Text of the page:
When You Have to Adapt as Your Role Evolves
Or, how to balance between business responsibilities, product delivery, and team management
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Q: I’m the cofounder and CTO of a startup. I manage both tech and product. We are in the midst of raising a Series A. How should I balance my time between business responsibilities, product delivery, and team management?
I’ll start by saying that every startup goes through this phase, so what you are experiencing is natural. Series A is the most challenging phase because, unlike seed stage where you have to just work work work to reach product/market fit, this is the first time you are being pulled in all directions. Here’s what you can do:
First, identify all the jobs you do. You may write code, review PRs, do design reviews, have 1-1s, plan the product roadmap, contribute to the product strategy, etc. Write down all of them.
Second, divide them into three levels: high, low, medium, based on their long-term and short-term impact. For example, writing code is a low-level job. They are fun, but they aren’t for you (any more). Similarly, writing PRDs is a low-level job.
Working on the company vision, focussing on fundraising, handling the company budget, hiring execs—these are the high-level jobs. Spend 80% of your time in them.
Okay, now let’s come to mid-level jobs. These are important jobs, and often have long-term impact, but there are other able (and senior) folks in the company who can take care of these. You can be involved, but it should strictly be optional. These jobs should get done without your involvement. For example, reviewing designs and PRs are mid-level jobs.
If you are having trouble dividing the jobs into categories or, if there are some jobs where you are the only one (even if you aren’t the ideal one), ask yourself this: which of these jobs can I afford not to do? Would I regret my decision six months from now, or can I live with it?
If you can live with it, let go of that job. There are certain important jobs that may have setbacks if postponed but, there are certain other jobs where, if you don’t pay attention now, you cannot make up for them later. For example, putting wrong initiatives on the roadmap has longterm consequences. Similarly, a bad hire wastes time, effort, speed, and morale. It’ll take a lot of time to recover.
Your immediate goal is to completely detach yourself from the low-level jobs. Delegate them to your reports in the next couple of weeks. And in the next couple of months, make sure your presence is absolutely optional in the mid-level jobs. Your sole focus should be high-level jobs. But before you do any of that, you’ll have to prepare your team so that they can take the load off you.
One good way is to consider yourself as a barrier in your team’s growth. As of now, they do the work upto a certain extent and hand over to you. Change that, and let them take the work all the way. This is a great opportunity for the team to up their game and take more responsibility. Communicate this in advance so that the team prepared.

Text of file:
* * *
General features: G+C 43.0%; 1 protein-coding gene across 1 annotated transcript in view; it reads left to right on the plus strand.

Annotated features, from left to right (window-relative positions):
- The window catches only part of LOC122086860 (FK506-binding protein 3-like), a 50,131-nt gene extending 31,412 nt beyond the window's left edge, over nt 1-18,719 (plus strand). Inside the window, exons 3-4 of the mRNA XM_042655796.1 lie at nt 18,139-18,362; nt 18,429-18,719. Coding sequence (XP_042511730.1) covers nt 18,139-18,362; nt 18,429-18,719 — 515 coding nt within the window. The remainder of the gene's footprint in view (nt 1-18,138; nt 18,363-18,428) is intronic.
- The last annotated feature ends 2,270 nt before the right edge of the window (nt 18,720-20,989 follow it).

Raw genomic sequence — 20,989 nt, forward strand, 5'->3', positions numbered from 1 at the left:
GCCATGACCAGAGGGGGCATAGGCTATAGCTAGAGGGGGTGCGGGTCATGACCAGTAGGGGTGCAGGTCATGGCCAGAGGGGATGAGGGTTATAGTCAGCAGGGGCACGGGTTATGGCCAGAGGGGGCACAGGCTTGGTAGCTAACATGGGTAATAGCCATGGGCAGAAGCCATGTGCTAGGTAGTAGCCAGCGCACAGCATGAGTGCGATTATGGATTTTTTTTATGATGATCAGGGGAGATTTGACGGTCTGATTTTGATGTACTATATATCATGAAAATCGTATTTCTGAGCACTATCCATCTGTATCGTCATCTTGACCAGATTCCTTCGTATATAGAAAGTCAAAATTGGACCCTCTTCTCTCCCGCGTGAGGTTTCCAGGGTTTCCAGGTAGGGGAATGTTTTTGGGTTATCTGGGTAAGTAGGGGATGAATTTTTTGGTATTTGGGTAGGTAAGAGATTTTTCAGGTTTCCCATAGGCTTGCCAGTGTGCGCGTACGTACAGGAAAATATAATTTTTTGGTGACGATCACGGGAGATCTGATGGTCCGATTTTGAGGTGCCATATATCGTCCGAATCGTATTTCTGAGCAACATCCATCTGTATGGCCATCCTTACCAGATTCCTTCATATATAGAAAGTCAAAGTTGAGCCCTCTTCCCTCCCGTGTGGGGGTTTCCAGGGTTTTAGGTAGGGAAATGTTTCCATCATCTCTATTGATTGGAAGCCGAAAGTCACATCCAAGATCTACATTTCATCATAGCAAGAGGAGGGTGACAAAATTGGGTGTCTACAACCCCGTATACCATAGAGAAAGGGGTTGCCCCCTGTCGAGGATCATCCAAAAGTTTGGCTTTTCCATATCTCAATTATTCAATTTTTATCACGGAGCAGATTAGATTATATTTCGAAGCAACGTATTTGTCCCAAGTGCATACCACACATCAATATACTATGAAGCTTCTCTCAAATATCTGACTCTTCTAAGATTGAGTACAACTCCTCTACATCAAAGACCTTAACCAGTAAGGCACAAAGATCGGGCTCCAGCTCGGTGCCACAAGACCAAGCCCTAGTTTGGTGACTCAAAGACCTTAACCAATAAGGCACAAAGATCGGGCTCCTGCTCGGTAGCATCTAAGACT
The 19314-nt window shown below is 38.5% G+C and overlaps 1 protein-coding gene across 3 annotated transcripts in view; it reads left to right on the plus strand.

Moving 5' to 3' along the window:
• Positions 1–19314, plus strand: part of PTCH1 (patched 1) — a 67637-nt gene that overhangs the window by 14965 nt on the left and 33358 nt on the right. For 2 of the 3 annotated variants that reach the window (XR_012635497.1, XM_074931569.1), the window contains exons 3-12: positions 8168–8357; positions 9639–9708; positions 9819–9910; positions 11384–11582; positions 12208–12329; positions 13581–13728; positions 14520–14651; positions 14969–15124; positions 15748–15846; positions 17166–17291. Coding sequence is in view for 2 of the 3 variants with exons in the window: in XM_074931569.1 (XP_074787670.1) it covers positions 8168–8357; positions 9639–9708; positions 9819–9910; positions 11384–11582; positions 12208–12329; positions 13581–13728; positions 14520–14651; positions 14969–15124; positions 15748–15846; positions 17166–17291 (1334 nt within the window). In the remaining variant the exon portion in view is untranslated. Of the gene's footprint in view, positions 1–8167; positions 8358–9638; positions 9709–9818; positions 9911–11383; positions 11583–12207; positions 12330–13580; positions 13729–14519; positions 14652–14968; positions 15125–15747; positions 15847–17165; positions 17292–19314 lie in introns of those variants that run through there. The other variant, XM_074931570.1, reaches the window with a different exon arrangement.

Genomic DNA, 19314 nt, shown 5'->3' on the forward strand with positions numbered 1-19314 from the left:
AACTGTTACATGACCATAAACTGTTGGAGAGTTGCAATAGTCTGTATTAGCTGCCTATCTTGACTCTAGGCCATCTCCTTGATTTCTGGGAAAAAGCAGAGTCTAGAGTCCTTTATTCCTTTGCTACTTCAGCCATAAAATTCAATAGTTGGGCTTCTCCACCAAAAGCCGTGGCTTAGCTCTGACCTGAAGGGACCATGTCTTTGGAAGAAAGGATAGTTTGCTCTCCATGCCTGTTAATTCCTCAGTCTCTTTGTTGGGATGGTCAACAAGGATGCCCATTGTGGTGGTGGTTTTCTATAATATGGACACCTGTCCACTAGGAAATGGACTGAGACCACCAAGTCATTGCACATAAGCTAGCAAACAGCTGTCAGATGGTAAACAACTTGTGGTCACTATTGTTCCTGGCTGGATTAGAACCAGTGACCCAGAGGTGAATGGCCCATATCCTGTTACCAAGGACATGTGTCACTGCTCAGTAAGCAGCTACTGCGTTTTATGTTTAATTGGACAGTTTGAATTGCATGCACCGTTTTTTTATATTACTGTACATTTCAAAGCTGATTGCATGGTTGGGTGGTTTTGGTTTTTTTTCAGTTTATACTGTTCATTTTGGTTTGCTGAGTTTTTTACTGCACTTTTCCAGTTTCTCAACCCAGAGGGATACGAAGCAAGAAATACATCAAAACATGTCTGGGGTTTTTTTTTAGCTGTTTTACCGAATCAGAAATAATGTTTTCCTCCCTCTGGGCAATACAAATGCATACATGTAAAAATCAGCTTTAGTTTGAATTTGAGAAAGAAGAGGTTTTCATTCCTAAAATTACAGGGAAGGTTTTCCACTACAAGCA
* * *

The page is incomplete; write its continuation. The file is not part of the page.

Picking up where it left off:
Be okay if they make mistakes. Things may slip in the beginning when you start delegating important jobs. They are learning, and you are a startup—so you can still afford to make some mistakes. But if you avoid these mistakes, it would be very hard for the team to transform.
It’s also a common practice to bring in a Sr. PM or an Engineering Manager into the org at this time to handle some mid-level jobs. It’s not a bad practice, but be mindful of the risks.
Delegating important jobs to a brand-new person is almost like an organ transplant. It takes some time for the body to accept this new member. The entire team will have to get used to a new way of working along with this new person.
The team may also reject the new member. This is always a risk. That’s why some teams prefer to promote internally, but it depends on the team size and seniority as well. Either way, even if you plan to delgate your work six months from now, you’ll have to start today.
Now, once you have detached yourself from all the low-level jobs, and delegated all the mid-level jobs, you don’t have access to the pulse of the team any more. This is not good. You always need to know what’s going on in the team, especially if it’s a team that you’ve built. Moreover, they shouldn’t feel abandoned by you.
Here comes 1-1s. If your startup already invests in 1-1s, it’s great! If not, get started right away. Even if you cannot make it a company initiative, start the practice in your team. The benefits are obvious. Others will soon follow suit.
1-1s give employees an efficient way to voice their concerns. Weekly 1-1s have a lot of impact on the product, the velocity, and the culture—because it impacts people. It helps you understand not only what’s going on in their mind, but also what are the problems they are facing as a team.
You need weekly 1-1s with the new manager, of course. But you also need to have skipped 1-1s with their reports once a month. That’s what gives you an overview of them team at multiple levels. As a leader, you always have to stay grounded, and this is the easiest way to do so.
In conclusion, a company changes drastically pre- and post-Series A. If you aren’t mindful, this change may work against you. But if you prepare in advance, communicate the change to your team, and slowly ease into the process, it’s a pretty smooth transition—one that prepares the company to reach greater heights.
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Until next week,